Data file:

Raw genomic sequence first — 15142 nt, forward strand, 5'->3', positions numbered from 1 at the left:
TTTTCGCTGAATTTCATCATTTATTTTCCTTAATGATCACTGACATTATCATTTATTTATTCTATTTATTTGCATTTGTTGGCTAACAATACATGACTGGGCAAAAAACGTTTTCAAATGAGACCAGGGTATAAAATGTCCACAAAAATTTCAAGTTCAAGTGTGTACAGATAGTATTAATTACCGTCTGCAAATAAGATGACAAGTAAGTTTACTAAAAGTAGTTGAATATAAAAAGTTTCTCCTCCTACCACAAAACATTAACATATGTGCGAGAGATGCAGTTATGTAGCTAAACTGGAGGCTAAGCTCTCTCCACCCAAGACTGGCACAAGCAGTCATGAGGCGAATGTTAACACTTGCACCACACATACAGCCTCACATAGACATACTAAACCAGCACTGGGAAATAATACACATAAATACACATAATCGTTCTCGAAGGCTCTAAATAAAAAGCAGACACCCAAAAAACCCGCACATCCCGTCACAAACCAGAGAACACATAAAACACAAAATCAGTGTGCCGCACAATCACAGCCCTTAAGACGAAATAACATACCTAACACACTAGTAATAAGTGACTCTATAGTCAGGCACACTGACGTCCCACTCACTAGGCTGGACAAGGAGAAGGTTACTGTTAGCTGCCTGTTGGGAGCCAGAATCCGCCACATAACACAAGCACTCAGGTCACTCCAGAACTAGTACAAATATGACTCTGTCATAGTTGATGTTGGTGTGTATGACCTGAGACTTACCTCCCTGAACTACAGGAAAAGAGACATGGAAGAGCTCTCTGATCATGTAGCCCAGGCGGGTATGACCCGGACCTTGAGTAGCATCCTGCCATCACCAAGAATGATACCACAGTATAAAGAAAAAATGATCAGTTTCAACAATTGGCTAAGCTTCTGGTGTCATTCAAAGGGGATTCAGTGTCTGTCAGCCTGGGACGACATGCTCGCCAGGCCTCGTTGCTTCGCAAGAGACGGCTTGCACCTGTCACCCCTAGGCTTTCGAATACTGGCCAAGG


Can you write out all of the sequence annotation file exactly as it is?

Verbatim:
Raw genomic sequence first — 15142 nt, forward strand, 5'->3', positions numbered from 1 at the left:
TTTTCGCTGAATTTCATCATTTATTTTCCTTAATGATCACTGACATTATCATTTATTTATTCTATTTATTTGCATTTGTTGGCTAACAATACATGACTGGGCAAAAAACGTTTTCAAATGAGACCAGGGTATAAAATGTCCACAAAAATTTCAAGTTCAAGTGTGTACAGATAGTATTAATTACCGTCTGCAAATAAGATGACAAGTAAGTTTACTAAAAGTAGTTGAATATAAAAAGTTTCTCCTCCTACCACAAAACATTAACATATGTGCGAGAGATGCAGTTATGTAGCTAAACTGGAGGCTAAGCTCTCTCCACCCAAGACTGGCACAAGCAGTCATGAGGCGAATGTTAACACTTGCACCACACATACAGCCTCACATAGACATACTAAACCAGCACTGGGAAATAATACACATAAATACACATAATCGTTCTCGAAGGCTCTAAATAAAAAGCAGACACCCAAAAAACCCGCACATCCCGTCACAAACCAGAGAACACATAAAACACAAAATCAGTGTGCCGCACAATCACAGCCCTTAAGACGAAATAACATACCTAACACACTAGTAATAAGTGACTCTATAGTCAGGCACACTGACGTCCCACTCACTAGGCTGGACAAGGAGAAGGTTACTGTTAGCTGCCTGTTGGGAGCCAGAATCCGCCACATAACACAAGCACTCAGGTCACTCCAGAACTAGTACAAATATGACTCTGTCATAGTTGATGTTGGTGTGTATGACCTGAGACTTACCTCCCTGAACTACAGGAAAAGAGACATGGAAGAGCTCTCTGATCATGTAGCCCAGGCGGGTATGACCCGGACCTTGAGTAGCATCCTGCCATCACCAAGAATGATACCACAGTATAAAGAAAAAATGATCAGTTTCAACAATTGGCTAAGCTTCTGGTGTCATTCAAAGGGGATTCAGTGTCTGTCAGCCTGGGACGACATGCTCGCCAGGCCTCGTTGCTTCGCAAGAGACGGCTTGCACCTGTCACCCCTAGGCTTTCGAATACTGGCCAAGG